Despite all odds, this year’s Thanksgiving showcased good food and the long-awaited holiday parade, just without any family reunion arguments. Even more intriguing was the added bonus of performances from some of the most popular Broadway shows, whose stages have been darkened since the start of the pandemic in March.
New York City Mayor Bill de Blasio declared that this year’s 94th Macy’s Thanksgiving Day Parade would be held virtually, much like other public events have done in the last nine months. For an event that has been live broadcasted across the country for almost 100 years, it was a tradition that could not be missed, even amidst a pandemic.
“Every year my family watches the Macy’s Thanksgiving Day parade. My favorite parts have always been the Rockette performances and the Snoopy float!” says senior Lauren Davis.
The parade’s previous route took it two and a half miles down West 77th Street, welcoming around two million performers and audience members from around the world. This year, however, took the iconic balloons just one block down 34th Street, which were held up by utility vehicles instead of the usual human handlers. There was no in person audience and no street viewing opportunities, and all participants had to be over the age of 18 and from the tristate area.
But do not let this lack of crowd deter you. About 21 million viewers at home witnessed a complete television experience full of balloons, music concerts, celebrity appearances, and performances from hit Broadway shows such as: “Hamilton”, “Mean Girls”, “Jagged Little Pill”, and “Ain’t Too Proud: The Life and Times of the Temptations”. These performances were recorded in the weeks leading up to the big day and continued to follow health safety guidelines such as maintaining social distance and wearing masks (except when singing). For example, the performance of “Ain’t Too Proud” had only five actors, compared to last year’s full cast appearance.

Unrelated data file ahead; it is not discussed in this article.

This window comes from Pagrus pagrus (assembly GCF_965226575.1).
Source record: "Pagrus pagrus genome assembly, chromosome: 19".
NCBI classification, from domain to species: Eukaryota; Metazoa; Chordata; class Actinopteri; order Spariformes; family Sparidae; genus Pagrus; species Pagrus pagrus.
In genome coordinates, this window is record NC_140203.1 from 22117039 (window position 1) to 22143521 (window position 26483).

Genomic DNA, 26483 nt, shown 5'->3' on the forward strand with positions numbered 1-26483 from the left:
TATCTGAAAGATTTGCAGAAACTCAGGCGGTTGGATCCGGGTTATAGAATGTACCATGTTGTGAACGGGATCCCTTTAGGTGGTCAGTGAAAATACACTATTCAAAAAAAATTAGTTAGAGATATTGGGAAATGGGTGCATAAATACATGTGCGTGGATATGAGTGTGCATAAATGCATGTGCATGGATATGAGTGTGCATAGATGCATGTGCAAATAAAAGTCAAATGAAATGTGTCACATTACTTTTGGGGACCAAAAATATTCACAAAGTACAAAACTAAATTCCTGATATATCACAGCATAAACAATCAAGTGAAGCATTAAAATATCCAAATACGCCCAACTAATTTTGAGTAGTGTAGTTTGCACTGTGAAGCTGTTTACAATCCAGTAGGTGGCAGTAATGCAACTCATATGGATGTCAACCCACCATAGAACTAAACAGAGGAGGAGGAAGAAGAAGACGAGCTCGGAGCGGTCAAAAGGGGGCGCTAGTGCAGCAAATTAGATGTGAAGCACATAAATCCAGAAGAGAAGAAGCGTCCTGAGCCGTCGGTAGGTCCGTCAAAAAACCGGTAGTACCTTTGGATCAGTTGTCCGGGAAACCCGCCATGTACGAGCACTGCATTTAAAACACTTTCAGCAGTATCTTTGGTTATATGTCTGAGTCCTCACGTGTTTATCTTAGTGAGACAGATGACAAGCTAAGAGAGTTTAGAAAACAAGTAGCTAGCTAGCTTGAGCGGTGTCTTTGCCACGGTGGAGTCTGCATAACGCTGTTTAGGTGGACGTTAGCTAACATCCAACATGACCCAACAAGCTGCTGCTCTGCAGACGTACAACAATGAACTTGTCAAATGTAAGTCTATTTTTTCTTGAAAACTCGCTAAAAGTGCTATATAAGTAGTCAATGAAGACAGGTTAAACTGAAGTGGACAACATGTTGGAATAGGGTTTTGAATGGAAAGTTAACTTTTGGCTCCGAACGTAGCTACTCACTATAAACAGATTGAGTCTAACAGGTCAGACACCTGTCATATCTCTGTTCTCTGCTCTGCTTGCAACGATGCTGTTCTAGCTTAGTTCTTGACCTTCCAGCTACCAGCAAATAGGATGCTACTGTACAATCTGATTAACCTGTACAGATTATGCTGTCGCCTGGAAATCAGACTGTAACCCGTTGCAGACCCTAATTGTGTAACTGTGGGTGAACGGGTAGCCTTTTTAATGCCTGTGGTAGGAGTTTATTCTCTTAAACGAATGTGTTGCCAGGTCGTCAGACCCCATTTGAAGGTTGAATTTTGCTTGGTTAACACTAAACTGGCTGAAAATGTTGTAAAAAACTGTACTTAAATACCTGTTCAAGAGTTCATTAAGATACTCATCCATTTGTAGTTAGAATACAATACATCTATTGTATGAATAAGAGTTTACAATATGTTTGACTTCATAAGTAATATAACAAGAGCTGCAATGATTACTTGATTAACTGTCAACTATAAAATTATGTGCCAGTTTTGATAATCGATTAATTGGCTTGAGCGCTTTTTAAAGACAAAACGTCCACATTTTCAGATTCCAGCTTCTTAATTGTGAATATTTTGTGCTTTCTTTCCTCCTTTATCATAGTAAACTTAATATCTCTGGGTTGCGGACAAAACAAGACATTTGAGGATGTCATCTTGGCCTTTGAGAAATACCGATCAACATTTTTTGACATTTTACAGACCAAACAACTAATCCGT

“It’s [parade] definitely different this year without an audience but it felt the same for me because I watch it from my couch every year. I am so happy that everyone involved was able to capture that same magic from past years,” continues Davis.
This year’s parade was broadcasted Thanksgiving morning, Nov. 26, 2020 at 9 am on NBC, hosted by Savannah Guthrie, Hoda Kotb, and Al Roker. It became the networks most watched and highest rated television event of 2020, something that has been hard to do due to restrictions put on production since the start of the pandemic. Some celebrity appearances included Jimmy Fallon and The Roots, the fan favorite cast of Muppets of Sesame Street, Pentatonix, Leslie Odom Jr., Dolly Parton, the iconic Rockette performance, and many more. In a year that has caused many to worry about the status of their holiday traditions, the ability of the beloved parade to continue brought joy to all of its viewers.